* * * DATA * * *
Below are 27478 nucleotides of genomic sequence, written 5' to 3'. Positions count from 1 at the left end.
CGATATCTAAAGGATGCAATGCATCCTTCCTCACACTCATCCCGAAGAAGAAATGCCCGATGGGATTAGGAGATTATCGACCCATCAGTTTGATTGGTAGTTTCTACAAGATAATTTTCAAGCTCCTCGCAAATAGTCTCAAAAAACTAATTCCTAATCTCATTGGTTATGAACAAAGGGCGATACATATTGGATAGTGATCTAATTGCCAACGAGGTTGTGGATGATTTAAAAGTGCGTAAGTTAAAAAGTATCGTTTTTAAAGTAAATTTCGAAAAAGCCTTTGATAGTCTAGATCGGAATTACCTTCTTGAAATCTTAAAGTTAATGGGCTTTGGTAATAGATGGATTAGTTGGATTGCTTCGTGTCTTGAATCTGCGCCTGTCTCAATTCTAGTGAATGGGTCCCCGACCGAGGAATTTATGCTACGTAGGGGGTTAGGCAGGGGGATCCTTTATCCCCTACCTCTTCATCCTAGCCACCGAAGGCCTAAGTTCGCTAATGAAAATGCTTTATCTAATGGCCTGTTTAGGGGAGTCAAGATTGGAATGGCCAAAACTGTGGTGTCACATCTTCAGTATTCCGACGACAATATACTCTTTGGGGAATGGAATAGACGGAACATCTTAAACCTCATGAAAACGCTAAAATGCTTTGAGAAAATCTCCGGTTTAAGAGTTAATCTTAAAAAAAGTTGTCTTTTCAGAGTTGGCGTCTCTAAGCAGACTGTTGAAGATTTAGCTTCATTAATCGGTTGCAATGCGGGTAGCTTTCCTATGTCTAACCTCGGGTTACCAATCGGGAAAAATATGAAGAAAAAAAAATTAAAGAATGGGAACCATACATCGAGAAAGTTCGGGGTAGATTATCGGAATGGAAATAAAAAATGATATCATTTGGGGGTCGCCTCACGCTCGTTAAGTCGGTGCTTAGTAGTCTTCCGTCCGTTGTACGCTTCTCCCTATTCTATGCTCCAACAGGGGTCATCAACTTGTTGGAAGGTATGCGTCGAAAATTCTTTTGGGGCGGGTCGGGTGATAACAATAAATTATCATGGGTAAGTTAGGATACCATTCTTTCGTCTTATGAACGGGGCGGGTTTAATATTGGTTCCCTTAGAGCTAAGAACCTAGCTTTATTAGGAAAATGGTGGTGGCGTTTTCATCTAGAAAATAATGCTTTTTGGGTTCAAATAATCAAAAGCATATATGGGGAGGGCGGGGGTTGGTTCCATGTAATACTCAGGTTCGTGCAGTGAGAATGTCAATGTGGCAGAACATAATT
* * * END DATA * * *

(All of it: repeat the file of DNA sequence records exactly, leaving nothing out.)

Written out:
Below are 27478 nucleotides of genomic sequence, written 5' to 3'. Positions count from 1 at the left end.
CGATATCTAAAGGATGCAATGCATCCTTCCTCACACTCATCCCGAAGAAGAAATGCCCGATGGGATTAGGAGATTATCGACCCATCAGTTTGATTGGTAGTTTCTACAAGATAATTTTCAAGCTCCTCGCAAATAGTCTCAAAAAACTAATTCCTAATCTCATTGGTTATGAACAAAGGGCGATACATATTGGATAGTGATCTAATTGCCAACGAGGTTGTGGATGATTTAAAAGTGCGTAAGTTAAAAAGTATCGTTTTTAAAGTAAATTTCGAAAAAGCCTTTGATAGTCTAGATCGGAATTACCTTCTTGAAATCTTAAAGTTAATGGGCTTTGGTAATAGATGGATTAGTTGGATTGCTTCGTGTCTTGAATCTGCGCCTGTCTCAATTCTAGTGAATGGGTCCCCGACCGAGGAATTTATGCTACGTAGGGGGTTAGGCAGGGGGATCCTTTATCCCCTACCTCTTCATCCTAGCCACCGAAGGCCTAAGTTCGCTAATGAAAATGCTTTATCTAATGGCCTGTTTAGGGGAGTCAAGATTGGAATGGCCAAAACTGTGGTGTCACATCTTCAGTATTCCGACGACAATATACTCTTTGGGGAATGGAATAGACGGAACATCTTAAACCTCATGAAAACGCTAAAATGCTTTGAGAAAATCTCCGGTTTAAGAGTTAATCTTAAAAAAAGTTGTCTTTTCAGAGTTGGCGTCTCTAAGCAGACTGTTGAAGATTTAGCTTCATTAATCGGTTGCAATGCGGGTAGCTTTCCTATGTCTAACCTCGGGTTACCAATCGGGAAAAATATGAAGAAAAAAAAATTAAAGAATGGGAACCATACATCGAGAAAGTTCGGGGTAGATTATCGGAATGGAAATAAAAAATGATATCATTTGGGGGTCGCCTCACGCTCGTTAAGTCGGTGCTTAGTAGTCTTCCGTCCGTTGTACGCTTCTCCCTATTCTATGCTCCAACAGGGGTCATCAACTTGTTGGAAGGTATGCGTCGAAAATTCTTTTGGGGCGGGTCGGGTGATAACAATAAATTATCATGGGTAAGTTAGGATACCATTCTTTCGTCTTATGAACGGGGCGGGTTTAATATTGGTTCCCTTAGAGCTAAGAACCTAGCTTTATTAGGAAAATGGTGGTGGCGTTTTCATCTAGAAAATAATGCTTTTTGGGTTCAAATAATCAAAAGCATATATGGGGAGGGCGGGGGTTGGTTCCATGTAATACTCAGGTTCGTGCAGTGAGAATGTCAATGTGGCAGAACATAATT